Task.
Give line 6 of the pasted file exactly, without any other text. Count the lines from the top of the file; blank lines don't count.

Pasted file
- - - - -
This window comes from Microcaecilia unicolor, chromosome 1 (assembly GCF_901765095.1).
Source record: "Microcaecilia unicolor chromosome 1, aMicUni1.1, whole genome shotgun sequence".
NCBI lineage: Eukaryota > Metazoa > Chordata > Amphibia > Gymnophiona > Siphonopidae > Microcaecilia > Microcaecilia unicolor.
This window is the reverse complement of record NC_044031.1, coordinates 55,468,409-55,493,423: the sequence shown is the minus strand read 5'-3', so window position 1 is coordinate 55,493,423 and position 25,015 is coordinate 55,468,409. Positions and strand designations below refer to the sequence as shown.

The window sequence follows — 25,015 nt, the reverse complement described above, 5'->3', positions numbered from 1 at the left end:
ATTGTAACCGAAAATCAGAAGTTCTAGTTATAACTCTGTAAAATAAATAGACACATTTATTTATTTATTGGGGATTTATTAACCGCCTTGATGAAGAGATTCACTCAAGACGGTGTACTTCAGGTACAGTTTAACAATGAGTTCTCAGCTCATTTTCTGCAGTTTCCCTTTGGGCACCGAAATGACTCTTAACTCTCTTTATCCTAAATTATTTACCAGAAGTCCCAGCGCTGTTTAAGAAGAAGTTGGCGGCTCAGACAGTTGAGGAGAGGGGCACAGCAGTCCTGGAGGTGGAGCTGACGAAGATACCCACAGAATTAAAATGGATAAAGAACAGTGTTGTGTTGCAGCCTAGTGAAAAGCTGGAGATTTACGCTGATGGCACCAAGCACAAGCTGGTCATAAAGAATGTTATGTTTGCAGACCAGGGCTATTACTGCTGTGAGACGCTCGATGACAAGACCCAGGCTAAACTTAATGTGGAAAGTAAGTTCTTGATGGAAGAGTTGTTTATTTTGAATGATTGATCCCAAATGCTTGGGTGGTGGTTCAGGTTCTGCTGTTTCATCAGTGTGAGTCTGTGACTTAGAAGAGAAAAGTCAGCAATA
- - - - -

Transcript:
ATTGTAACCGAAAATCAGAAGTTCTAGTTATAACTCTGTAAAATAAATAGACACATTTATTTATTTATTGGGGATTTATTAACCGCCTTGATGAAGAGATTCACTCAAGACGGTGTACTTCAGGTACAGTTTAACAATGAGTTCTCAGCTCATTTTCTGCAGTTTCCCTTTGGGCACCGAAATGACTCTTAACTCTCTTTATCCTAAATTATTTACCAGAAGTCCCAGCGCTGTTTAAGAAGAAGTTGGCGGCTCAGACAGTTGAGGAGAGGGGCACAGCAGTCCTGGAGGTGGAGCTGACGAAGATACCCACAGAATTAAAATGGATAAAGAACAGTGTTGTGTTGCAGCCTAGTGAAAAGCTGGAGATTTACGCTGATGGCACCAAGCACAAGCTGGTCATAAAGAATGTTATGTTTGCAGACCAGGGCTATTACTGCTGTGAGACGCTCGATGACAAGACCCAGGCTAAACTTAATGTGGAAAGTAAGTTCTTGATGGAAGAGTTGTTTATTTTGAATGATTGATCCCAAATGCTTGGGTGGTGGTTCAGGTTCTGCTGTTTCATCAGTGTGAGTCTGTGACTTAGAAGAGAAAAGTCAGCAATA